Saturday, June 30, 2012

Happy 4th of July!

Happy 4th of July! ( a little early)
My crew will drive into town at 9 tonight to watch fireworks.  By then the temperature will drop to a cool 90 degrees.  Did I just use the word cool and 90 in the same sentence??

It’s been hot.  107 degrees hot one day this week.

Since this is my online scrapbook of sorts, I’m posting some crop photos to look back on. 

This year will bring a small harvest to many. We hold hopes for future rain to help the corn fields still holding on and for the soybeans. Others in the Midwest might have it worse than us, or remember too well a recent dry year.  Maybe many of us are in the same situation? It’s a wide-spread drought year for sure.

I also wish it would rain and cool down for the outdoor animals.  I'm thankful we have central air conditioning in our home. 

I don’t know farmers to be the “sit inside and watch the fields turn brown” sort of people.  This year brings opportunities of using heavy equipment on dry, hard soil. Filling in holes in field pathways.  Reworking waterways.

Busting up concrete foundations in backyards and hauling in soil for a future garden (I am really excited about this one.  This is my backyard I’m talking about!)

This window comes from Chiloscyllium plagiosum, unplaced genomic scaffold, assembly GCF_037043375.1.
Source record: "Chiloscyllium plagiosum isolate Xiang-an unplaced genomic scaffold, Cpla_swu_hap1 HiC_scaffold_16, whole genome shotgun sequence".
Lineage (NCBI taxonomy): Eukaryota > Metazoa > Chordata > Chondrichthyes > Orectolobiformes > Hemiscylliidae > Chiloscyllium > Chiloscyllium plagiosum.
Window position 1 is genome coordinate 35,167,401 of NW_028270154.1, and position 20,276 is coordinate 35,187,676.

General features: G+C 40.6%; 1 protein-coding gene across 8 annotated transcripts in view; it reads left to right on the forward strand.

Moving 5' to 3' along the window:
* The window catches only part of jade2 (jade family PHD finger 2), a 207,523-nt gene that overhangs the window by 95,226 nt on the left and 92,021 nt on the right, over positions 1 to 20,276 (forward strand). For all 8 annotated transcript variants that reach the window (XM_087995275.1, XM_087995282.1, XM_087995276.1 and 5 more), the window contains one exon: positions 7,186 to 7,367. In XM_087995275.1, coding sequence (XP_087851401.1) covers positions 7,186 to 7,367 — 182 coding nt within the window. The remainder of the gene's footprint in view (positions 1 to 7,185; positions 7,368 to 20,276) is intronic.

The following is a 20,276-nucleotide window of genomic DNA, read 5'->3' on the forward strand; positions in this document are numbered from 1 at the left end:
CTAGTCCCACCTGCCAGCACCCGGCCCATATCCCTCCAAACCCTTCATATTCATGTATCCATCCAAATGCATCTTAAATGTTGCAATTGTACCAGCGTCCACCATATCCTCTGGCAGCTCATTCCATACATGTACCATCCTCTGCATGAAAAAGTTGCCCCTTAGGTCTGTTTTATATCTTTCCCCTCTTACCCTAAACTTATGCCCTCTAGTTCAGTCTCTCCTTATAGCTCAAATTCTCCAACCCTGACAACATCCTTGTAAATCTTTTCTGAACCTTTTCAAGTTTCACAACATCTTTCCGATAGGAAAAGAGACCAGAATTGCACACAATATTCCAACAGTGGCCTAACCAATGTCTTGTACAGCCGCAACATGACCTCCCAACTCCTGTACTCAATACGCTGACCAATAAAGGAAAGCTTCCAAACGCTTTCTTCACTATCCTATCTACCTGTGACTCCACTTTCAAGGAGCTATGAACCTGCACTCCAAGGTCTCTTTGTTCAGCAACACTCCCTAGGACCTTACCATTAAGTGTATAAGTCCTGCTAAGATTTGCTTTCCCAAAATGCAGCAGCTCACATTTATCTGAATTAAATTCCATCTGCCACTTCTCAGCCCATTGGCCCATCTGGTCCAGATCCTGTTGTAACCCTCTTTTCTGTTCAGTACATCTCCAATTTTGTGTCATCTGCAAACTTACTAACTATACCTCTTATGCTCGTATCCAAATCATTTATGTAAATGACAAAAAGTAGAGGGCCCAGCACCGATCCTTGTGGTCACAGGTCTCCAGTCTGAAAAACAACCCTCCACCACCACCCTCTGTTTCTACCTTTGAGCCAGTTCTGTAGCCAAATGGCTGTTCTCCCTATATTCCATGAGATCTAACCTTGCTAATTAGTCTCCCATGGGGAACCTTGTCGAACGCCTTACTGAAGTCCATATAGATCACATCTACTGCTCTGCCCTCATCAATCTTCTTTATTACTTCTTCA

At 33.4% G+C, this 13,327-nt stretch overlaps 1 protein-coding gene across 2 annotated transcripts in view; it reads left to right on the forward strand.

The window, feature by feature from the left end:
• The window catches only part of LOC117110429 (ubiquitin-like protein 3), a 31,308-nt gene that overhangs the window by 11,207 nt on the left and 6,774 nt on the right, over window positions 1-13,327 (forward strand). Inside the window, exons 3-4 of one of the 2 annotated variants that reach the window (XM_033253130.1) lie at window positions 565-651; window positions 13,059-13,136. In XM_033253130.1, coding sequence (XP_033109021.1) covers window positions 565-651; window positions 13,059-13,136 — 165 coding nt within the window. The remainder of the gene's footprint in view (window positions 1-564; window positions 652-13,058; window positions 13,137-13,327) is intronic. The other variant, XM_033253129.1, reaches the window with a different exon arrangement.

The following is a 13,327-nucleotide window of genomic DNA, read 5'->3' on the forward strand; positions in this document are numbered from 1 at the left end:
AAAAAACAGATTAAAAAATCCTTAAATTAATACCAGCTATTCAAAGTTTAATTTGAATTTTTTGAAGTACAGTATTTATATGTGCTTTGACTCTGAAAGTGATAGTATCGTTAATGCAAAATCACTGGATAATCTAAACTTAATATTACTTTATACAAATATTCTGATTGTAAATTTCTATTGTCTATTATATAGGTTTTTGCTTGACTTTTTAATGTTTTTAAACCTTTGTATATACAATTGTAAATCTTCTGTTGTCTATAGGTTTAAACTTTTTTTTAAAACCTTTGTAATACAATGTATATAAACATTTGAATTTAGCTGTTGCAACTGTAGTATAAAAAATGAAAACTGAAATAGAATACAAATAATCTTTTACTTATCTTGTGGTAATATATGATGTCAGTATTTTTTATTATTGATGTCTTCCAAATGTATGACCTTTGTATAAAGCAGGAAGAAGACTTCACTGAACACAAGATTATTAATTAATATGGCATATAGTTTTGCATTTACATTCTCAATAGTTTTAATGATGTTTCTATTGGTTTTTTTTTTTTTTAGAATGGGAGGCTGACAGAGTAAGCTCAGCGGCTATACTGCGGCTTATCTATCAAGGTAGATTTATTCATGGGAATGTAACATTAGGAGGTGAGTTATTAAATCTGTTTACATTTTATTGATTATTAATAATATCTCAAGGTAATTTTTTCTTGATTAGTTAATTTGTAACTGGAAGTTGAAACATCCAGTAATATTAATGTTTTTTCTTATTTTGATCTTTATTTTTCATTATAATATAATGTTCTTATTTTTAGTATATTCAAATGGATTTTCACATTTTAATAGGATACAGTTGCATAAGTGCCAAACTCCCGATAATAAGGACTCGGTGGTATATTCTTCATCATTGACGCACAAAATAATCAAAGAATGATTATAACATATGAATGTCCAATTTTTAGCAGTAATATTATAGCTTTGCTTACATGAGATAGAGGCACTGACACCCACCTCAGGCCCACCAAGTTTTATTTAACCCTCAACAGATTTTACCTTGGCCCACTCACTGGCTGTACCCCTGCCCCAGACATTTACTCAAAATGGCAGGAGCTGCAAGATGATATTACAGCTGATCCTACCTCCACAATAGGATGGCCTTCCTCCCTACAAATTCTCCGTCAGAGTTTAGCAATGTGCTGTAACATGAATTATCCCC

I dream of the coming spring where I plant broccoli and kohlrabi early. Then weeks later fill in the garden with green beans, tomatoes, sweet corn and sunflowers. Maybe a pumpkin plant for my G.

For 3 days this week, a track hoe has been parked in our backyard.  G now says backhoe (close enough) .  Sounds like “Bab-ho”.  If Hugabug starts whimpering in the evening, I say “G is there still a backhoe in the backyard?”  It’s a guaranteed mood changer.  We need it.  He is not happy we have to stay inside until after dusk.

G shows excitement to watch the fireworks this evening.  We previewed some on You Tube right after supper.

Big thank you to the local volunteer fire department for putting on the fireworks show tonight.  It’s a sight to see and a refreshing way to spend a hot evening!



  1. Thank goodness for crop insurance! I have a feeling that this year lots of companies will be paying out :) I have a younger brother interning with ADM in Wisconsin and he says that the crops are so bad that in some fields you really can't tell if corn or beans were planted there. I guess it could always be worse :)

    1. Yes I hope farmers bought insurance. Ahhh sorry to hear Wisconsin crops are looking sad. I hope your farm catches some good rains and keeps the corn a nice green (or in the green family!) Our chances of rain down here are improving next week. Come on rain!!! :)